Seven Terrible Startup Names, and One Really Great New One


Last week, brand-naming expert David Placek – who has come up with Blackberry, Powerbook, and Scion, among other powerful brands – told peHUB readers that the key to a good brand is its ability to capture the right sounds, the right story, and the right associations, often in a single word.

You know when a company has gotten it right, too. Take Cherry, a months-old San Francisco-based company with a slick app that lets users order a car wash, wherever their car happens to be parked, for about $30. What do you associate with the word cherry? Shiny. New. Car. It’s joyful, too. It’s a perfect word to communicate the story they want to tell.

Most companies don’t quite nail it, though, especially those in crowded market segments, where descriptive names get snapped up first, followed by cleverly evocative names, after which anything goes.

Consider what happened in social networking. First came Friendster in 2002, a descriptive brand that people immediate understood. MySpace, which emerged in 2003, was equally descriptive. Facebook, founded in 2004, continued on the same path, taking its name straight from the student directories that some schools produce. Then 2005 rolled around, and Bebo hit the scene, and, well, you kind of knew the world had one social networking platform too many.

Of course, in 2008, Bebo was acquired by AOL for $850 million in cash, while Friendster sold in 2009 to a Malaysian e-commerce company for an amount rumored to be $100 million. Which suggests that while brands can be powerful, they don’t exactly make or break a company. Indeed, following are a list of seven other startups whose brands Placek would probably torpedo in two seconds but that will likely be just fine.

[slideshow]

[slide title=”Blekko”]

What it does: Blekko is a search engine company whose technology incorporates integrated social data, including Facebook comments, into its results. It also bans links to materials produced by renowned content farms with the help of humans (mostly volunteers).

Funding: Blekko has raised $55 million, including a $30 million round led by the Russian firm Yandex late last month.

Associations: gecko; blech; bleck (it means to blacken; also, to defile).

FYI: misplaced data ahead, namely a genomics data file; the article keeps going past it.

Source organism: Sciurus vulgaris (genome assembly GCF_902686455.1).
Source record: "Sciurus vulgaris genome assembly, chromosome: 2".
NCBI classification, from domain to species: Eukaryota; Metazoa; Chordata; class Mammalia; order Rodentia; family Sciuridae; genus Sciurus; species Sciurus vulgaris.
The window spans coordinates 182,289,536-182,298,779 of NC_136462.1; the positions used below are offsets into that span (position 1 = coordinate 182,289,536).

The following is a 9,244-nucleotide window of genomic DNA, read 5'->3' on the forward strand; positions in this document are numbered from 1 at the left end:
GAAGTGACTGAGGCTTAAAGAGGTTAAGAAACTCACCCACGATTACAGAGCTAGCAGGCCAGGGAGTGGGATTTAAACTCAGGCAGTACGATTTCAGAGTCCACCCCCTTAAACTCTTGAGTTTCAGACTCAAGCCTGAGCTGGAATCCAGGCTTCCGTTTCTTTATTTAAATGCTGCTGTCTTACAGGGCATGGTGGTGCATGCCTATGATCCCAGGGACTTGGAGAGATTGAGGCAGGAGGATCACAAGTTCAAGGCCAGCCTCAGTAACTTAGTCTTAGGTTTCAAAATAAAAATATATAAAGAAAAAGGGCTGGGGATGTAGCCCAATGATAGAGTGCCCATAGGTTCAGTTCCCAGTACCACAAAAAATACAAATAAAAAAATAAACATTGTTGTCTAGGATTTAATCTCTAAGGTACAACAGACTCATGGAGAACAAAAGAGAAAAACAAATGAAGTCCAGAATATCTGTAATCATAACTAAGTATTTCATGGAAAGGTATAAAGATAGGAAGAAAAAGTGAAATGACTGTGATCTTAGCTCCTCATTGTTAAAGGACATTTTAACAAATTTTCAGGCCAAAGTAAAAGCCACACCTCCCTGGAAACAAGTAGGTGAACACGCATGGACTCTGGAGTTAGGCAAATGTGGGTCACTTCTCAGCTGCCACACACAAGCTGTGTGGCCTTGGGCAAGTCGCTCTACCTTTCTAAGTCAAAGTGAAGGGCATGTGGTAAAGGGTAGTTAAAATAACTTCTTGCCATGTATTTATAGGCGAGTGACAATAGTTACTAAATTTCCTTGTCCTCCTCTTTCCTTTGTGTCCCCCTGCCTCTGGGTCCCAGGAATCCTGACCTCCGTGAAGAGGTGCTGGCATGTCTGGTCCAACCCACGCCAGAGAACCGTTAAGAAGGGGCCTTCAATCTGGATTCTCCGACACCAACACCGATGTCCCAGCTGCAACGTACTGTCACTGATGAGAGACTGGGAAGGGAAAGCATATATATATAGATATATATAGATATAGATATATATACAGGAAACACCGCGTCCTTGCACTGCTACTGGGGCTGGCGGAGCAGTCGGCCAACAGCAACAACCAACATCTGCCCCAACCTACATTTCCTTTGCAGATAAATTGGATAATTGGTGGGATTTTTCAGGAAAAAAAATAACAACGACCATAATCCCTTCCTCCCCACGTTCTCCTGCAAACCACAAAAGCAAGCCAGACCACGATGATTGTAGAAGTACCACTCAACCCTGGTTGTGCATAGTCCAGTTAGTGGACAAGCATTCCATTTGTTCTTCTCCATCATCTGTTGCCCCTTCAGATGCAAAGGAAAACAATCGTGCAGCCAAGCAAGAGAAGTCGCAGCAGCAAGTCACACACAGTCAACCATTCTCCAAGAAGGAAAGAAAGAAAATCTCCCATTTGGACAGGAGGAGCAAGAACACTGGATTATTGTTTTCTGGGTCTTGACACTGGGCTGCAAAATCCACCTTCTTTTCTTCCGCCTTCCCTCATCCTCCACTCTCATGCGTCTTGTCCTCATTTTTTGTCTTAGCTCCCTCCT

Assessment: Blekko’s got short going for it. But naming experts say pleasant sounds play a role in a great brand name, and Blekko sounds like a violent sneeze.

I think the founders did better on the branding front with their last startup, Topix, a news community. But better search results, which Blekko often offers, definitely trump a gnarly sounding brand.

[slide title=”Aprius”]

What it does: Aprius develops top-of-rack I/O Gateway systems.

Funding: The company has raised $22 million since 2006, including from Lightspeed Venture Partners, New Enterprise Associates, and Menlo Ventures.

Associations: sleep apnea, the Toyota Prius, apricots.

Assessment: It’s euphonious, but I sort of think this brand belongs on a drugstore shelf, next to the skin creams.

[slide title=”Datahug”]

What it does: Datahug is a 20-month-old business networking software startup.

Funding: $1.5 million, including from Ireland-based Oyster Technology Investments and investor Ron Conway

Associations: data, hugs, flow charts, teddy bears

Assessment: This brand would work if the company sold software to preschools, but its enterprise software instead crawls through employee contacts, looking for sales leads. Mmm, not so cuddly. I put this one in the category of trying too hard.

[slide title=”Faqme”]

What it does: Faqme is a site that allows users to create a Frequently Asked Questions (FAQ) stream

Funding: N/A

Associations: I doubt I’m allowed to say here.

Assessment: This brand is intentionally audacious. (It’s one of the many projects of serial entrepreneur Philip Kaplan, who’s known for his lurid sense of humor.)  I kind of love it — it’s definitely memorable! — but a branding expert might feel otherwise.

[slide title=”Tynt”]

What it does: Tynt works with online publishers and websites to track and analyze data about their users’ sharing activity.

Funding: It’s raised $11.9 million since 2009, including from Panorama Capital, Greycroft Partners, and iNovia Capital

Associations: tint, taint.

Assessment: I would definitely vote this one down in a focus group, but the brand doesn’t seem to be impacting the company’s ability to lock on with publishers.

[slide title=”Floop”]

What it does: Floop is a newly released mobile app that allows users to poll their friends in real time to gauge their opinions on any topic.

Funding: The company has raised $475,000 since March of this year, including from Ironwood Capital and Advantage Capital Partners

Associations: flop; whoops, the failed e-currency company Flooz.com

Assessment: Sounds like an interesting idea for an app. My advice: Ditch the brand while you still can.

[slide title=”Phrot”]

What it does: Phrot is a social blogging community that invites people to read and post blogs, then discuss and vote on them.

Funding: N/A

Associations: rot, fraught, Halloween

Assessment: There’s really nothing good to say about this particular brand, unless it’s targeting the goth scene. In that case, it’s pretty brilliant.

[/slideshow]

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